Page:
This means that if we put the post event in the open of w_grandpa, then the ue_post_open would happen after the last open event in the descendants. In our example:

W_grandpa.open->w_pa.open->w_son.open-> w_grandpa.ue_post_open-> w_son.ue_post_open->w_son.post_open

All that we have to do is create a ue_post_open event in our root window. We don't have to put anything in it, just create one. Then we post that event from the open event and we have a place now to put all our initialization code and don't have to worry about whether any object exists or not.

More important the screen will quickly draw or paint, giving the user the perception of speed. If you need to retrieve data and know it will take a short time, then you can set the pointer to an hourglass. I guarantee that your user will feel the window is faster.

I mentioned that most of us learned not to put anything in the open event. There is an exception to that rule. When your window is opened with a parameter then you should access the message object as the first line of code in your window.

Let me give you an example. Suppose that you open a window with a customer_id. You are going to use that customer_id as a parameter to the datawindow dw_1. Here is what you would do.

W_calling_window
Long ll_customer_id
Ll_customer_id = dw_detail.getItemNumber(dw_detail.getRow(), "customer_id")
openWithParm(w_customer_detail, ll_customer_id)

Now in the w_customer_detail window you need to set an instance variable. That's because we have just passed a variable to the new window and we are going to get it in the open event but we are going to retrieve the DataWindow in the ue_postOpen event. So let's do this. I will assume that you know how to declare an instance variable. Let's name it il_customer_id. Now let's look at the open event of w_customer_detail.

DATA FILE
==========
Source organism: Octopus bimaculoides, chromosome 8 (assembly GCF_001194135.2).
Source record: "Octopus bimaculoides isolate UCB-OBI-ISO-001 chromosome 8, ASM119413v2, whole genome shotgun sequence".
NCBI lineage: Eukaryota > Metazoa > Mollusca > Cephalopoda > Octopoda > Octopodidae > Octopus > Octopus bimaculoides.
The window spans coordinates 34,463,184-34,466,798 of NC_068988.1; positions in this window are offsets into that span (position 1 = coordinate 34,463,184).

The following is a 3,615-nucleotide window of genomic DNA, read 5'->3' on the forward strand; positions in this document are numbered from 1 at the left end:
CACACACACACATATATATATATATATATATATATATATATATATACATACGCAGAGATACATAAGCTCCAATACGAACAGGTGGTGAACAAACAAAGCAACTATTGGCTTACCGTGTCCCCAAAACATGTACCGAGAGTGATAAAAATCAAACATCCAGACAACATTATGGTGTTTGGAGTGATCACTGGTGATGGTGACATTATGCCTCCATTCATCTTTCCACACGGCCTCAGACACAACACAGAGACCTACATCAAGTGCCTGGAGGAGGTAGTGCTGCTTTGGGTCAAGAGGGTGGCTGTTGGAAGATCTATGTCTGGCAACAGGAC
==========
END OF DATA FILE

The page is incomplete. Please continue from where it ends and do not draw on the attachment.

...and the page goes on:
W_customer_detail.open()
il_customer_detail = message.longParm

Okay, now in the open event of w_customer_detail we have taken the longParm property of the global message object and put it in an instance variable.

Since we have inherited the w_customer_detail from whatever our base window is, the ue_postOpen event will automatically fire. That means that we don't have to fire off the event. Now I just have to put the code that we need in the window.

W_customer_detail.ue_postOpen()
dw_customer_info.setTransObject(sqlca)
dw_customer.retrieve(il_customer_detail)

Let's Do Some Housekeeping
I think that we've pretty well covered the post open event but in the process of doing that I've brought up a couple of other issues that I'd like to cover just to be complete.

First let's talk about post event as opposed to postEvent.

With the post event command you must know the name of the event that you want to post. You can pass the parameters normally. However, just like calling a function, the event has to exist and the parameters must be correct.

On the other hand the postEvent function takes a string as a parameter and that string is the name of the event. This means that you can store the name of the event in a table. In fact the event doesn't even have to exist. If it doesn't then nothing will happen. There will be no error thrown.

This makes the postEvent perfect for security systems where you can post an event based on a security role. Here is some code that might work for you in a menu event.

M_main.m_file.m_save.clicked
Datastore ld_security, ld_events
ld _secutity = create datastore
ld_events = create datastore

ld_events.dataobject = "d_events"